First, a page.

FAIR ISIDE DELUXE - TEST & REVIEW
- Credit: Archant
Mike is very taken with the Iside Deluxe 20-bore side-by-side by FAIR - it’s fun to shoot, good value for money & great for walked-up and driven days
BRIEF OVERVIEW - FAIR ISIDE DELUXE
WE LIKE: The general form and specification; The value; Excellent rib and stock shapes
WE DON'T LIKE: The drop at heel but it is easily modified.
Make: FAIR/Iside Deluxe
- 1 BERETTA 694 SPORTING - TEST & REVIEW
- 2 Beretta 687 Silver Pigeon III - test & review
- 3 Beretta 694 Trap - test & review
- 4 Yildiz Pro Black Sporter - test & review
- 5 Beretta DT11 Skeet - test & review
- 6 2021 shooting events: the best clay competition, fairs & shows in 2021
- 7 BERETTA A400 XTREME PLUS - test & review
- 8 ZOLI Z SPORT HR 11 - test and review
- 9 BROWNING B725 SPORTER - test & review
- 10 New Browning B725 Sporter - test & review
Action type: round bar
Rib: shallow concave
Weight: 6 3/4 pounds approx.
IN DEPTH REVIEW - FAIR ISIDE DELUXE
This month's test gun appeared in my friend Neville Chapman's shop recently and caught my attention both for its looks and handling qualities. It is a 30'-barrel, 20-bore, single-selective trigger, multi-choked, FAIR Iside deluxe side-by-side from Italy (and imported into the UK by John Rothery).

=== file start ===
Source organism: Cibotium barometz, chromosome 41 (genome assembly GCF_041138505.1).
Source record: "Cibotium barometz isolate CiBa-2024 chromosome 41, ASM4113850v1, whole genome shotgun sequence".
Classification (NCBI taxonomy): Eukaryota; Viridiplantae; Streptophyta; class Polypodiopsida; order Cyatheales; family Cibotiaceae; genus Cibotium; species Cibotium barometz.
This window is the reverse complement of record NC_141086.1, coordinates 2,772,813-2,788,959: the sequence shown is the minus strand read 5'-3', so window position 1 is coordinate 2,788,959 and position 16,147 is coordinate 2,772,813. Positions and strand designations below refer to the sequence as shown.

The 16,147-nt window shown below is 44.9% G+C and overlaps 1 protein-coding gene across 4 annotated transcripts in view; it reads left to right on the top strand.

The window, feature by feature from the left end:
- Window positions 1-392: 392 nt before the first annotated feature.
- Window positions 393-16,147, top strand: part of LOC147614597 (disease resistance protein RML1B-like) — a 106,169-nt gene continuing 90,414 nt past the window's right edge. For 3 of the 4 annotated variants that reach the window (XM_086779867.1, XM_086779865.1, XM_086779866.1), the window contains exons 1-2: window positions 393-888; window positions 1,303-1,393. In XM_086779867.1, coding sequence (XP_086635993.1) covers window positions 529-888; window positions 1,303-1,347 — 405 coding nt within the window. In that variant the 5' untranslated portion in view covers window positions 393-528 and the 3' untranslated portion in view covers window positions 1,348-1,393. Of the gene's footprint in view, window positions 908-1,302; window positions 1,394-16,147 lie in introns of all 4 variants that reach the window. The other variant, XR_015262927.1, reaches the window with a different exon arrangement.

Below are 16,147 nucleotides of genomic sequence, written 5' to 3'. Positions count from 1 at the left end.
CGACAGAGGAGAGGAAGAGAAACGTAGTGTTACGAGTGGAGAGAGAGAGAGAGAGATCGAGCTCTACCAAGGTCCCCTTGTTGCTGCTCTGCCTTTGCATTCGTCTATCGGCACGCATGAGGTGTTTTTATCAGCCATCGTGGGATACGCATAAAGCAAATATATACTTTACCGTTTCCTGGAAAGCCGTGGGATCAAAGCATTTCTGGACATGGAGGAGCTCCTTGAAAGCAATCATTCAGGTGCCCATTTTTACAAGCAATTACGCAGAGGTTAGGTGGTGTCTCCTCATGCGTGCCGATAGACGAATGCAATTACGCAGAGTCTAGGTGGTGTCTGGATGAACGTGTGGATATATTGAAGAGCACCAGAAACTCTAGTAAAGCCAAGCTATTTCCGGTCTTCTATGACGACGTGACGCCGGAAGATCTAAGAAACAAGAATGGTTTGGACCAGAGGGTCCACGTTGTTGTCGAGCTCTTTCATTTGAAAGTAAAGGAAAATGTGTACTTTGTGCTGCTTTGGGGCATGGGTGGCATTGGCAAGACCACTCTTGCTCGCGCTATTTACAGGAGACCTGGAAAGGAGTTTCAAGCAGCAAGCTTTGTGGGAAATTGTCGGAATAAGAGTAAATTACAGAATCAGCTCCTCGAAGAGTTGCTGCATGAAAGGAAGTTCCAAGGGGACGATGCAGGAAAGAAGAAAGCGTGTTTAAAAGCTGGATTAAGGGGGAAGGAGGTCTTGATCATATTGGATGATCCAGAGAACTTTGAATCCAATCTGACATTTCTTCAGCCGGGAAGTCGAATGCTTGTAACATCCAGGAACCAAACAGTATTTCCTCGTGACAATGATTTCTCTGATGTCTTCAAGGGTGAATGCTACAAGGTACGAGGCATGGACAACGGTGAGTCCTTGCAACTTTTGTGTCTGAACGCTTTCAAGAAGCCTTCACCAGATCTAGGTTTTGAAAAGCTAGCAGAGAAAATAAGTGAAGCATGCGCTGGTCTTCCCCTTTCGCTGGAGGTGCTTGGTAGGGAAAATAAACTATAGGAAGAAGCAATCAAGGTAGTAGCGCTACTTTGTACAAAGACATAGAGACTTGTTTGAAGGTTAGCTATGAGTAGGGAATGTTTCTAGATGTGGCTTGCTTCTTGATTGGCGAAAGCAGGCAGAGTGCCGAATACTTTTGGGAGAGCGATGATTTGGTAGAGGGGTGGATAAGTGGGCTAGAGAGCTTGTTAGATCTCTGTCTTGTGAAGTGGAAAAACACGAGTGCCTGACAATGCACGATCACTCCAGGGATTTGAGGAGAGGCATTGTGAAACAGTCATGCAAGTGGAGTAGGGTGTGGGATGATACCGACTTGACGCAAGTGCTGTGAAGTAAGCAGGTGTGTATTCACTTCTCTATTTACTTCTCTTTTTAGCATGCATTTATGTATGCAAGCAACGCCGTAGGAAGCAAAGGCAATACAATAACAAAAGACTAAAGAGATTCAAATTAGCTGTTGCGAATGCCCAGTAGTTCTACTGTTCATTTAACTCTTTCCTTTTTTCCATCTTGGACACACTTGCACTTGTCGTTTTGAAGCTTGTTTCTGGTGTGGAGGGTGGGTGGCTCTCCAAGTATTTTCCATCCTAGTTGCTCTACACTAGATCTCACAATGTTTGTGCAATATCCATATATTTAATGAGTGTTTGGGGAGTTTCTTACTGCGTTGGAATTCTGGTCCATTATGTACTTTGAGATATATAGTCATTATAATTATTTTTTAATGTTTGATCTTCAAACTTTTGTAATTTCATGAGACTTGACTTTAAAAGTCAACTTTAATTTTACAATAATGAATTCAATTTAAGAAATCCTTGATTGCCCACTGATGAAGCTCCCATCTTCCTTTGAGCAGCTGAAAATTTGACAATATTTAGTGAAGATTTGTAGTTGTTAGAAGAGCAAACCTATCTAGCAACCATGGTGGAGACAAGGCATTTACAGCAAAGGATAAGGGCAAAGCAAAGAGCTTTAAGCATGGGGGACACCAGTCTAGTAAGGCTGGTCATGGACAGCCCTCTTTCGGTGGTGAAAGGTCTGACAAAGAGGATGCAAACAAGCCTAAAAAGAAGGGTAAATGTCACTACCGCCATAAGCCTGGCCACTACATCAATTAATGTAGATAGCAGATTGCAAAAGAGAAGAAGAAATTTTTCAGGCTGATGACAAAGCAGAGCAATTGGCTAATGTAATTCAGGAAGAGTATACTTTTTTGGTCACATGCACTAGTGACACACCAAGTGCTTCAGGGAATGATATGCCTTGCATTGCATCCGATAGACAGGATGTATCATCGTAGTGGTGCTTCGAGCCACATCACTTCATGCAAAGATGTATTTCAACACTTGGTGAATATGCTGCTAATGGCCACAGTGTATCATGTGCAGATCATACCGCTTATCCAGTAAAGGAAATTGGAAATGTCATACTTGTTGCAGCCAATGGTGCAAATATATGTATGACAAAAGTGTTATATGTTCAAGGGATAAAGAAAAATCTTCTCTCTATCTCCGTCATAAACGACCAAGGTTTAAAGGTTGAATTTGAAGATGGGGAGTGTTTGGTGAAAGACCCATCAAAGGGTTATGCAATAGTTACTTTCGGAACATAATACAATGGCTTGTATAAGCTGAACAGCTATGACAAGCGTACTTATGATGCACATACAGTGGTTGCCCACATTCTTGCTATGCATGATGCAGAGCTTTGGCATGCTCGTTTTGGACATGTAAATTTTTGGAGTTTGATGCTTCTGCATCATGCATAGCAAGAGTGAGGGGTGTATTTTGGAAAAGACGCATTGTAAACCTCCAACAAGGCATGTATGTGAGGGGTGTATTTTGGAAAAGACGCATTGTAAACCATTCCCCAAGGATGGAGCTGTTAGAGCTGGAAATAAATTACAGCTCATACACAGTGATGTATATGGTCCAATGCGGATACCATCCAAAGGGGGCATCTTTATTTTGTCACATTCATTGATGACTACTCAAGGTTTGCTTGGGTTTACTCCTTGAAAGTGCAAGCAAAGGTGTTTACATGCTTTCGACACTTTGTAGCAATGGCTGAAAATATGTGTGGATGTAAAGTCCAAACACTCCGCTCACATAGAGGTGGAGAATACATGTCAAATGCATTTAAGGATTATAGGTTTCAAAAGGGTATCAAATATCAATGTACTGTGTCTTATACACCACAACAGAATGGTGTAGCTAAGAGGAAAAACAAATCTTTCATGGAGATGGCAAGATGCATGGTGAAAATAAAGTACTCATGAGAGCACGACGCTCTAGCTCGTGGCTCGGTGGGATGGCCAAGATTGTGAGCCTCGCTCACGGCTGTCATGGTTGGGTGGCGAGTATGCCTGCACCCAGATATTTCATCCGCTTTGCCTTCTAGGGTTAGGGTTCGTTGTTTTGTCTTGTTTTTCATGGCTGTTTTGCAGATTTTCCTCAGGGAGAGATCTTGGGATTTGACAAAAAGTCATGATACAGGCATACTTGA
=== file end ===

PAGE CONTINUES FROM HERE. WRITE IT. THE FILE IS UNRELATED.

It is not an especially expensive gun, at around the £1,600-1,700 mark, less than half the cost of a Beretta 486 Parallelo, by way of comparative example. But it's nicely presented with longish, pointable barrels, a forged, round bar action, and a well-formed, straight-hand grip stock. The decoration is inoffensive although the game scenes might have been replaced with more scroll to good effect.
As is often the case with 20-bores, the Iside seems particularly well proportioned, although I have to admit bias! I like 20s, and I use them for most of my game shooting these days. I also enjoy a 20 for recreational clay busting (a 30' Guerini over-and-under). OK, my results with a 20 are usually a little down on those with an equivalent 12-bore, but not much - maybe 5%? And, what does it matter? The thing about 20-bores is that they are just so fun to use. They really do bring a smile to your face. Surely that's what it is all about?
When well conceived and matched to the right cartridge, 20-bores offer lighter weight with reasonable felt recoil. They are a challenge to shoot really well. But after some years of relaxed practice, I would say there is little difference now in my shooting with 12 or 20. And, within ranges up to 35 yards, I now prefer the 20. Beyond that, the 12 still seems to have the edge practically speaking (I'm not getting into ballistics here though!).
My 20-bore experience is mainly with over-and-unders, I have tried with side-by-sides in the past but never got on as well as with a stack-barrelled gun. That is until the longer barrelled test gun came along. I am not going to give too much of the game away yet but I thought it had potential. It is nicely finished. It does not look cheap. Picking it up, one notices good, if front heavy, balance and handling qualities. It hits the scales at something around 6¾lb (an educated guess I must confess as I have no scales to hand in the new year chaos). The small-bore guns that are hardest to shoot in my experience are the ones that are very light and tend to fly about. This gun, on the other hand, is controllable with a sensible all up weight, longer barrels and good stock and, critically, grip shapes.